Still a work in progress

Guy Clark plays Club Helsinki on Saturday October 12

by Seth Rogovoy

(GREAT BARRINGTON, Mass., October 11, 2002) – He is one of the quintessential Texas singer-songwriters, but the truth is that Guy Clark has lived in Nashville for over 30 years.

“When I started out, I set out to make a living as a songwriter, and this is where it got done,” said Clark in a recent phone interview from his home in Nashville.

Clark – who performs at Club Helsinki on Saturday night, October 12, at 9 on a double-bill with singer-songwriter Mary Gauthier – is best known as the songwriter behind such modern country classics as “Desperados Waiting for a Train” and “L.A. Freeway.” His songs have been recorded by a who’s who of country music legends, including Jerry Jeff Walker, Emmylou Harris, Ricky Skaggs, Waylon Jennings, Johnny Cash, Kathy Mattea, George Strait and John Denver.

Through his influence on the current wave of country singer-songwriters, including Lyle Lovett, Nanci Griffith, Robert Earl Keen and Steve Earle, he is often bunched in with the new Austin music scene, while in fact he has spent little time actually living in Austin.

“I think Austin is a wonderful place, and there’s a lot of good music, a lot of good stuff going on there,” said Clark. “But for me, I wanted to be where I could make a living doing it and where the business was. Weird as that might sound to me now.

“But if I ever break even, I’m moving back to Texas.”

Clark knows Texas. Born in the small West Texas town of Monahans in 1941, he grew up in a house without a record player and with little exposure to music until he was a teen-ager.

Neither of his parents was musical, although he says he had aunts and uncles in Kentucky who were fiddle players. But in the late 1950s, his father, Ellis Leon Clark, took on a young woman as a partner in his law office. She came with a guitar and sang Mexican folk songs.

“That’s what really got me into it,” said Clark. “A bunch of people sitting
around picking songs. I was smitten from that moment on.”

Clark got himself a guitar and learned all the Spanish songs his father’s partner could teach him. Then he learned the traditional folk songs by Leadbelly and Woody Guthrie that were available at the time from Folkways Records. He moved to Houston, where he met blues singers like Mance Lipscomb and Lightnin’ Hopkins, and fellow songwriter Townes van Zandt, with whom he remained close friends and frequently performed until his death in 1997. He played around on the folk scene in Houston and Austin, but mostly had jobs working in guitar stores and in repair shops.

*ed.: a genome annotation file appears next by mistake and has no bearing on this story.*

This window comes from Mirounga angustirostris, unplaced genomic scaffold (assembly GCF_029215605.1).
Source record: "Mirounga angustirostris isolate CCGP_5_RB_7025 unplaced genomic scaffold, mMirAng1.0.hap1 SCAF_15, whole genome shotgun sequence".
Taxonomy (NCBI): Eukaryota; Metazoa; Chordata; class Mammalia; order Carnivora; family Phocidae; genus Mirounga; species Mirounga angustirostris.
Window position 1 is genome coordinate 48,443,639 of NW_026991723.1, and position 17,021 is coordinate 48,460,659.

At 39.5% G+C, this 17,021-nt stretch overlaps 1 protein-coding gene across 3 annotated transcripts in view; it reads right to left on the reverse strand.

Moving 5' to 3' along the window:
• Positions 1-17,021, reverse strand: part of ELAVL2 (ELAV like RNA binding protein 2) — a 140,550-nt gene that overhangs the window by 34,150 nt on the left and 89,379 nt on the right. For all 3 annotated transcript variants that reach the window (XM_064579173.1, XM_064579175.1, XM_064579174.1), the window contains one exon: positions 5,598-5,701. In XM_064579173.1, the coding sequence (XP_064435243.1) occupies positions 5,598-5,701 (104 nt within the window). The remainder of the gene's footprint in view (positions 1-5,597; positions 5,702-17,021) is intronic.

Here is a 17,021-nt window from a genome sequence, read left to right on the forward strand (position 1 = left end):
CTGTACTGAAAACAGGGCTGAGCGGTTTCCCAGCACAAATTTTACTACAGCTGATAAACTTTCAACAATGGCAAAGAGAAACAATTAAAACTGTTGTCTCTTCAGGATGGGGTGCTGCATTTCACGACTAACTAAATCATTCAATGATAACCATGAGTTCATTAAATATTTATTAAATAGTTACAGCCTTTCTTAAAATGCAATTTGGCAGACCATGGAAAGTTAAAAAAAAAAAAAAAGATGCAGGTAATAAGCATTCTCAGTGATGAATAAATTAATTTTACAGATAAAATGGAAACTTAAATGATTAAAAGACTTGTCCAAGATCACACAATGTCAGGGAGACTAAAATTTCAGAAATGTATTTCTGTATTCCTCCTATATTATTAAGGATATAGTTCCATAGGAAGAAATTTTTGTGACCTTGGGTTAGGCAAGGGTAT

Clark says he didn’t take himself seriously as a songwriter until he was nearly 30. “I remember the first song I wrote that I kept -- ‘That Old Time Feeling’ -- I remember specifically the Saturday morning I wrote it,” said Clark. “I was living out in California, and I woke up and wrote the song, and all of a sudden I knew I could do it.

“I had quite a few songs written before that, but not one that I knew was really good.”

Jerry Jeff Walker was one of his first champions, recording “L.A. Freeway” and “Desperados Waiting for a Train” in the early 1970s. Johnny Cash’s hit version of his “Texas 1947” also helped to garner the singer-songwriter a record deal, and in 1975, just a few years after moving to Nashville, he made his own recording debut with “Old No. 1,” which included those three songs and seven other originals.

Clark’s songs are characterized by a strong sense of place – Texas, in particular, looms large in his work -- and a determined narrative form.

“I was born and raised in Texas, and one of the first things you learn about writing anything is to write what you know about. You can’t make that stuff up.”

It’s a rule he lives by to this day. His most recent album, “The Dark,” includes a song about a dog that gets senselessly and unnecessarily shot by a neighbor called “Queenie’s Song.”

Sure enough, the song came right out of real life.

“That’s a dead true story,” said Clark. “I was in Santa Fe, at Terry Allen’s house, staying out there with him during the holidays, and one day he came in and said, ‘Man, some son of a bitch just shot my dog.’ That’s where it started. That day we had most of it written.

“Most of them do come out of real life moments like that. There’s a certain
amount of theatrical or poetic license you have to allow yourself. But for the most part it’s about stuff that happened to me or I saw happen or happened to a friend of mine. That’s where most of it comes from.”

Even though he’s been at it now for over a quarter century, Clark says he still tinkers with his songs on a regular basis. Performing before a live audience is how he works out all the kinks and refines his material.

“Performing live you actually learn how they go,” he said. “They take on a life of their own before an audience. It’s a constant editing process. That’s how you really figure out how they go, at least for me. I’m always fixing my songs. Songs that are twenty years old, I’m still trying to figure out how they go. All of it, the tempo, the delivery, sometimes the lyrics, a line I was never quite satisfied with will come to me.

“It’s all a work in progress.”

[This article originally appeared in the Berkshire Eagle on October 12, 2002. Copyright Seth Rogovoy 2002. All rights reserved.]

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